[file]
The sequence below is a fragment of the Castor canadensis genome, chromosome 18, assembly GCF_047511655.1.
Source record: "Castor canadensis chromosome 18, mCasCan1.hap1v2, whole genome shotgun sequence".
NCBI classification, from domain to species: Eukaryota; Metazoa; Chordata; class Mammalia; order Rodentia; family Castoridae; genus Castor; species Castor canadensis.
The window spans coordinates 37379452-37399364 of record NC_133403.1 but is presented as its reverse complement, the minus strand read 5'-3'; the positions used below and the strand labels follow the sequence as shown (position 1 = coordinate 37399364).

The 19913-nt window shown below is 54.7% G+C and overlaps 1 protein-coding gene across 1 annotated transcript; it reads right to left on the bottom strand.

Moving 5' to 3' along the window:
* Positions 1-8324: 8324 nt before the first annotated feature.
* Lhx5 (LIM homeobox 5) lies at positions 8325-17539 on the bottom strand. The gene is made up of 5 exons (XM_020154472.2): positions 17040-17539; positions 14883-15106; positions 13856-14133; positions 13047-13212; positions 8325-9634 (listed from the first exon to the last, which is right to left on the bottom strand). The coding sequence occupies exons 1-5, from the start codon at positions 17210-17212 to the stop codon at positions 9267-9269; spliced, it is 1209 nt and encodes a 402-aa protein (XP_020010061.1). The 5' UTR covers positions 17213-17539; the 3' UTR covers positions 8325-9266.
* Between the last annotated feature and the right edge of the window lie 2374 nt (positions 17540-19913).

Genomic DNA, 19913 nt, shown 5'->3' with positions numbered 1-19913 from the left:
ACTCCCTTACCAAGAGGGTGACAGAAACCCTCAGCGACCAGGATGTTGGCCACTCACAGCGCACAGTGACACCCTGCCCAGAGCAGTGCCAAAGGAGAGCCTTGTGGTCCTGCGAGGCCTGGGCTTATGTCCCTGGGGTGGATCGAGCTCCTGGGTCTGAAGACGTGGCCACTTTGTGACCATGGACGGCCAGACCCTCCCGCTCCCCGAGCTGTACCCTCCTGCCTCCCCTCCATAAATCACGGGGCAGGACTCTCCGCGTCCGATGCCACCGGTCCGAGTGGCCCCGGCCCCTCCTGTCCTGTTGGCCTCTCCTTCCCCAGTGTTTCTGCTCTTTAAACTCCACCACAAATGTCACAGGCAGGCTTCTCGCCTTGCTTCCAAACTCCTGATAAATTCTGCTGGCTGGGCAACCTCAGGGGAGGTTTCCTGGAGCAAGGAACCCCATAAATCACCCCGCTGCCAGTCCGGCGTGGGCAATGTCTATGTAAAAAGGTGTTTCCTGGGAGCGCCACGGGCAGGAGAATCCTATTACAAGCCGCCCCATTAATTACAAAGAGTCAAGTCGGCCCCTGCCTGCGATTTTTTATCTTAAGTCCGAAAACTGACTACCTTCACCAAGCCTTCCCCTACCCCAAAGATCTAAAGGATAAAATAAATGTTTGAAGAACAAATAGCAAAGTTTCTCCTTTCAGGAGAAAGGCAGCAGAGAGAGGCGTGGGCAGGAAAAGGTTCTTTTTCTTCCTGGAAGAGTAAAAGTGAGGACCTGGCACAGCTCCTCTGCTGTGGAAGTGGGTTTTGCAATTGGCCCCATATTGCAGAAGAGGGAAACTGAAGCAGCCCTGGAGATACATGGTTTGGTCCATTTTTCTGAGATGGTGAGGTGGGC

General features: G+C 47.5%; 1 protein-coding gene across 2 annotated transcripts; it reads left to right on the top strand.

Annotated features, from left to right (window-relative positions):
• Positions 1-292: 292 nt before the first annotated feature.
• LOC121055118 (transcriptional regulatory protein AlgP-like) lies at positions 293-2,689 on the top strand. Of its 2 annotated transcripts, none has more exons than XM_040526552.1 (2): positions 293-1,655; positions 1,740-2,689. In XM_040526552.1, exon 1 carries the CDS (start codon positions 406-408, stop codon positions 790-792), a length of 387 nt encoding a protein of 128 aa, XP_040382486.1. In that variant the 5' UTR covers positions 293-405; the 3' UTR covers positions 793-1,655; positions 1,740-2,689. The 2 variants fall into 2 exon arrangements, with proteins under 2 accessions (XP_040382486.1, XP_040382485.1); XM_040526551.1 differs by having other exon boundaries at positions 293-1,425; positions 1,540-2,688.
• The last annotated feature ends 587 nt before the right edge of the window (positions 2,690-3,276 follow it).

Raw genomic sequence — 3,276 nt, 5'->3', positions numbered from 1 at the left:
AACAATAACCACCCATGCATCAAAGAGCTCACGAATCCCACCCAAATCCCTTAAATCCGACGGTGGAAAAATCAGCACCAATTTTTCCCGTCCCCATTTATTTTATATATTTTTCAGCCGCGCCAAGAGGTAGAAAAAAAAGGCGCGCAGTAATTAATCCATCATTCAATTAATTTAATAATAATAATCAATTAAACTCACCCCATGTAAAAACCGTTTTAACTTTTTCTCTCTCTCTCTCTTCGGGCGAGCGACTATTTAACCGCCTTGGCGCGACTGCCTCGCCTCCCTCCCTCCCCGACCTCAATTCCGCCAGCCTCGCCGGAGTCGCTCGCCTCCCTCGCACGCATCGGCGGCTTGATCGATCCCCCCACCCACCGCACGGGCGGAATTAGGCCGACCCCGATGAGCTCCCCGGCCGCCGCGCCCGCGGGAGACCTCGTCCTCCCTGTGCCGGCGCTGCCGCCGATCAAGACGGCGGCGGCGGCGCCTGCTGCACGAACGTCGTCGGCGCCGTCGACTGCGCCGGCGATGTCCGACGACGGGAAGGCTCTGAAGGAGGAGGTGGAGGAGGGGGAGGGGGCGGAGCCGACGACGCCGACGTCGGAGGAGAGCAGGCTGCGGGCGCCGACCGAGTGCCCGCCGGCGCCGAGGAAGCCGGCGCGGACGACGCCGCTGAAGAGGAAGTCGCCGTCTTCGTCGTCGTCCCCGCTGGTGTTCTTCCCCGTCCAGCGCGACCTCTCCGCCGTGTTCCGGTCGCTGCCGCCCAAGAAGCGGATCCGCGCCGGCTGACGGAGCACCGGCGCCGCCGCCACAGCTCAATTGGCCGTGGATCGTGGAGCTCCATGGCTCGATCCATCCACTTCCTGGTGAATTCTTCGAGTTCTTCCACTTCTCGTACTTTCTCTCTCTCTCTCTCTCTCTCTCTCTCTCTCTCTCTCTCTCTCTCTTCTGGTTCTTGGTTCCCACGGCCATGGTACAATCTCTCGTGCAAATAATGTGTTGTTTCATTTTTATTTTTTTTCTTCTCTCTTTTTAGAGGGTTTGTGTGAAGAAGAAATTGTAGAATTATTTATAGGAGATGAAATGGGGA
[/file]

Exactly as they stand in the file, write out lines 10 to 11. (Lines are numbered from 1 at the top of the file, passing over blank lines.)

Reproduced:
Genomic DNA, 19913 nt, shown 5'->3' with positions numbered 1-19913 from the left:
ACTCCCTTACCAAGAGGGTGACAGAAACCCTCAGCGACCAGGATGTTGGCCACTCACAGCGCACAGTGACACCCTGCCCAGAGCAGTGCCAAAGGAGAGCCTTGTGGTCCTGCGAGGCCTGGGCTTATGTCCCTGGGGTGGATCGAGCTCCTGGGTCTGAAGACGTGGCCACTTTGTGACCATGGACGGCCAGACCCTCCCGCTCCCCGAGCTGTACCCTCCTGCCTCCCCTCCATAAATCACGGGGCAGGACTCTCCGCGTCCGATGCCACCGGTCCGAGTGGCCCCGGCCCCTCCTGTCCTGTTGGCCTCTCCTTCCCCAGTGTTTCTGCTCTTTAAACTCCACCACAAATGTCACAGGCAGGCTTCTCGCCTTGCTTCCAAACTCCTGATAAATTCTGCTGGCTGGGCAACCTCAGGGGAGGTTTCCTGGAGCAAGGAACCCCATAAATCACCCCGCTGCCAGTCCGGCGTGGGCAATGTCTATGTAAAAAGGTGTTTCCTGGGAGCGCCACGGGCAGGAGAATCCTATTACAAGCCGCCCCATTAATTACAAAGAGTCAAGTCGGCCCCTGCCTGCGATTTTTTATCTTAAGTCCGAAAACTGACTACCTTCACCAAGCCTTCCCCTACCCCAAAGATCTAAAGGATAAAATAAATGTTTGAAGAACAAATAGCAAAGTTTCTCCTTTCAGGAGAAAGGCAGCAGAGAGAGGCGTGGGCAGGAAAAGGTTCTTTTTCTTCCTGGAAGAGTAAAAGTGAGGACCTGGCACAGCTCCTCTGCTGTGGAAGTGGGTTTTGCAATTGGCCCCATATTGCAGAAGAGGGAAACTGAAGCAGCCCTGGAGATACATGGTTTGGTCCATTTTTCTGAGATGGTGAGGTGGGC